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Letters from America: Deaf sportsman Derrick Coleman inspires others to achieve

From a young age, Derrick Coleman was told that he would never be able to achieve his dream. “But I’ve been deaf since I was three,” he explained in a recent advertisement, “so I didn’t listen.”

Now Coleman has achieved his dream and more. He had always wanted to be a professional sportsman – in particular, an American footballer. Despite initially being passed over for a professional career, Coleman persevered and worked hard. He ended up being signed to the Seattle Seahawks and is believed to be the National Football League’s first deaf offensive player. He, along with his team, is now headed to the Super Bowl on 2 February – the pinnacle of achievement for anyone in the sport.

His colleagues have praised him for his talents and motivation on and off the field. Speaking to the Bleacher Report website, fellow Seahawk Zach Miller said: “Physically, he’s a star, straight up. Beyond that, he’s a lot more. He's a hero to a lot of people.”

Another Seattle player, Richard Sherman, added: “He's a humble guy who works hard and has never made an excuse. He’s an inspiration.”

Coleman is just the latest in a line of people who have refused to allow their hearing impairment stop them from making their mark on society. Other notable hearing-impaired individuals include Academy Award winners Marlee Matlin and Halle Berry, Glee star Jane Lynch, former US president Bill Clinton, inventor Thomas Edison and composer Ludwig van Beethoven.

Evidence of the inspiration that Coleman is providing for young deaf people surfaced on Twitter last week, with a letter sent by a nine-year-old girl.


Coleman took the time to respond to her with another letter, encouraging his correspondent and her sister by telling them: “Even though we wear hearing aids, we can still accomplish our goals and dreams.”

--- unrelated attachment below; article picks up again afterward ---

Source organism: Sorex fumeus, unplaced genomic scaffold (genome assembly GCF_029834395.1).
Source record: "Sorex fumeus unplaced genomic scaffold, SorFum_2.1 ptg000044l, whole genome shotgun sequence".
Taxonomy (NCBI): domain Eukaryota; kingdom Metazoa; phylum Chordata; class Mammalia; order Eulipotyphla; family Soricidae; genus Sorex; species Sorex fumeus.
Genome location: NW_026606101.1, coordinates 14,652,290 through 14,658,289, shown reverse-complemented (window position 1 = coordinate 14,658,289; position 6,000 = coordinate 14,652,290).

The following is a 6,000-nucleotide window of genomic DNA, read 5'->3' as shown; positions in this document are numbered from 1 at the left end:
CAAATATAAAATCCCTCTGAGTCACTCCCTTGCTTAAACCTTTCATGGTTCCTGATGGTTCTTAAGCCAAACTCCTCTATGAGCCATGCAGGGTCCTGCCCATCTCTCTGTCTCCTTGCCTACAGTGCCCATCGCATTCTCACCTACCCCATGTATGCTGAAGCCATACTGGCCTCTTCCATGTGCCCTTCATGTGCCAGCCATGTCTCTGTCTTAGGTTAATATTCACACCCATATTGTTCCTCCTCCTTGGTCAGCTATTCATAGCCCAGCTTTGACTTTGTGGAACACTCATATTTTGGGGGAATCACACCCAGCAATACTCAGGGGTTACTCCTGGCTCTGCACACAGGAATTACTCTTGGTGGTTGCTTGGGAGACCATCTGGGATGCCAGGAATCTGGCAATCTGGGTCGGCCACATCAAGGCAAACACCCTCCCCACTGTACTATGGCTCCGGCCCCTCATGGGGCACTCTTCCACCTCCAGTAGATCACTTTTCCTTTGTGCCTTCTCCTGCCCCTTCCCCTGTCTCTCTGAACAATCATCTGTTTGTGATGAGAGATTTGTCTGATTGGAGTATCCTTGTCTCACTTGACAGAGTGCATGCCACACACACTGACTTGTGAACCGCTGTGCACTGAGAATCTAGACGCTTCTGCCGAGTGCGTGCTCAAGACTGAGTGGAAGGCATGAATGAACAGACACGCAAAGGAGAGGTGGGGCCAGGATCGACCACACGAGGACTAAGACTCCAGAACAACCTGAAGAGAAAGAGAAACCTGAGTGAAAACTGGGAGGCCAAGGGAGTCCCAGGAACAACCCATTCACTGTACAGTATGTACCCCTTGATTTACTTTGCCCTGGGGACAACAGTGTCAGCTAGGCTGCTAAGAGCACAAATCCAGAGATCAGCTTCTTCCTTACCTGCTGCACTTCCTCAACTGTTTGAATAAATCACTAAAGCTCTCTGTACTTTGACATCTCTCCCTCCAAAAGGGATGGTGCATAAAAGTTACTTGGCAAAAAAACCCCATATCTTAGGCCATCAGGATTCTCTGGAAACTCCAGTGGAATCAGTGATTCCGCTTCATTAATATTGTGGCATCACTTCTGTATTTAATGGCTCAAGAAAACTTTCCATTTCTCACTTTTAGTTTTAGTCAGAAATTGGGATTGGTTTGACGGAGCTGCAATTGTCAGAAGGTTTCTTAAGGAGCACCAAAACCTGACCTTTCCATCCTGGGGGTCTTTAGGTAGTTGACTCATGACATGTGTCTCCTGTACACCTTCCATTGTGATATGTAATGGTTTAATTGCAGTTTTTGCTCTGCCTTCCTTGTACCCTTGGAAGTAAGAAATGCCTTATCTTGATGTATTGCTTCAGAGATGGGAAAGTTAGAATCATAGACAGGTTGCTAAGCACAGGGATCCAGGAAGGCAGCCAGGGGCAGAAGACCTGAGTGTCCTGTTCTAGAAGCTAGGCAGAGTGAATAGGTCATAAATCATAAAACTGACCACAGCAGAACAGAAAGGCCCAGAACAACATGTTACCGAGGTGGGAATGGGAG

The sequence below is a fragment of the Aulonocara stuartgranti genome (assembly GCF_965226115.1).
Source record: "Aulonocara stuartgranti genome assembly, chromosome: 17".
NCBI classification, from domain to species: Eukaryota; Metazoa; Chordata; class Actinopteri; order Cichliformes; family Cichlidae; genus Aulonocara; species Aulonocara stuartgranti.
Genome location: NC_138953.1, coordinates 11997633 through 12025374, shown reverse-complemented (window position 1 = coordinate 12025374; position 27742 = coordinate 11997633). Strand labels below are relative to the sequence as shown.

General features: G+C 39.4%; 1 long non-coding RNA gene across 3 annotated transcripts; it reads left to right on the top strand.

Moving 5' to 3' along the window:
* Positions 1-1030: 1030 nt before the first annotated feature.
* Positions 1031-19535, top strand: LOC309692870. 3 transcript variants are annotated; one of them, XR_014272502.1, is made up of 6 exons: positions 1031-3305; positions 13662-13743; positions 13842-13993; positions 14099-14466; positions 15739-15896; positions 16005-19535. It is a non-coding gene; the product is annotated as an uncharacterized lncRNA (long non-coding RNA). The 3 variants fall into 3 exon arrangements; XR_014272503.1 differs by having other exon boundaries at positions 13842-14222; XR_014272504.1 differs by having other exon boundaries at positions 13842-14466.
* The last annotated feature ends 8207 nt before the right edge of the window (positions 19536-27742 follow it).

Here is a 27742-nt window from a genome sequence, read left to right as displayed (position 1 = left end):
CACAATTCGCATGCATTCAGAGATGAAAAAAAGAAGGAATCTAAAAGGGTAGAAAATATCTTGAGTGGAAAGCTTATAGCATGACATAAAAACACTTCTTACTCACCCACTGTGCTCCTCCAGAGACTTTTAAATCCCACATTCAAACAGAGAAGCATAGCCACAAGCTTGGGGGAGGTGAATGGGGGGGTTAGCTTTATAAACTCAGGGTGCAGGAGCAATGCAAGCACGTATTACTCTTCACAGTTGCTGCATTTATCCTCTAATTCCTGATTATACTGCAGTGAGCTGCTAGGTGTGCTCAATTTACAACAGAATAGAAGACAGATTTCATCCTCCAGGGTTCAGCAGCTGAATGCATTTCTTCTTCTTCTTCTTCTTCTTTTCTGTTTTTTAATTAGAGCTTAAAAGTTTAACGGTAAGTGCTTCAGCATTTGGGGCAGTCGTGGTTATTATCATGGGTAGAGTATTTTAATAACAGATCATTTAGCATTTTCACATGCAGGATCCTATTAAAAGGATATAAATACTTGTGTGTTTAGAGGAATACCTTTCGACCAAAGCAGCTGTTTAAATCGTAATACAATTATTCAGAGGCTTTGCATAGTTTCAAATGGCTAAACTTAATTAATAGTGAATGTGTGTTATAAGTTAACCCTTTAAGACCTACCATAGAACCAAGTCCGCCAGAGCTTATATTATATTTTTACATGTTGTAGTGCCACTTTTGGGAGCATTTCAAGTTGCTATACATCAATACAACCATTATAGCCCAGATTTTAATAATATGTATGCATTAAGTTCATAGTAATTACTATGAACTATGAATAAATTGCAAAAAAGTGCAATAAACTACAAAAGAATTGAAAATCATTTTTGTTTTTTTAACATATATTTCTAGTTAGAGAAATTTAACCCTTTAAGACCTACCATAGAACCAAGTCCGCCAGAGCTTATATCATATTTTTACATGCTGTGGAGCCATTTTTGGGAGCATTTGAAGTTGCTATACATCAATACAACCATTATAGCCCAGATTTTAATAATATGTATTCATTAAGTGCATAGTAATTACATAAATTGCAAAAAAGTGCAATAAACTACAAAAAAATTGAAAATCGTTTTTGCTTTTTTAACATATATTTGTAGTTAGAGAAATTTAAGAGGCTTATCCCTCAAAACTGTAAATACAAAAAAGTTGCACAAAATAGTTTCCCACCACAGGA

The exchange has gone viral and the twin girls – Riley and Erin Kovalcik – have been subject to much media attention.

In one interview for the television show Good Morning America, the girls were asked what they would say to their inspiration. Before they had a chance to answer, Coleman himself appeared, to the delight of the two girls. But that wasn't all: proving that dreams really can come true, Coleman gave the Kovalcik family tickets to the Super Bowl so that they could share the experience with him. 




Questions for debate and discussion

  1. What effect might Derrick Coleman’s letter have on young deaf people?
  2. How can we make our communities less disabling for deaf and hearing-impaired people?
  3. Many people view deafness as a cultural experience rather than a disability. Why might this be?
  4. Did you know that there are many different types of sign language? Find out five facts about one type of sign language.

Relevant resources

These resources are designed to support learning and communication for deaf and hearing-impaired people in the classroom.

Deaf awareness lesson plans
Raise awareness of the needs of deaf members of the community with these ready-to-use lesson plans.

Susan’s story
Watch this video in which a young woman talks about how attitudes to deafness are changing in recent times.

Types of deafness and how to help
This visual PowerPoint presentation introduces reasons for deafness and hearing impairment and shows children how they can help to make an environment more friendly to their deaf classmates.


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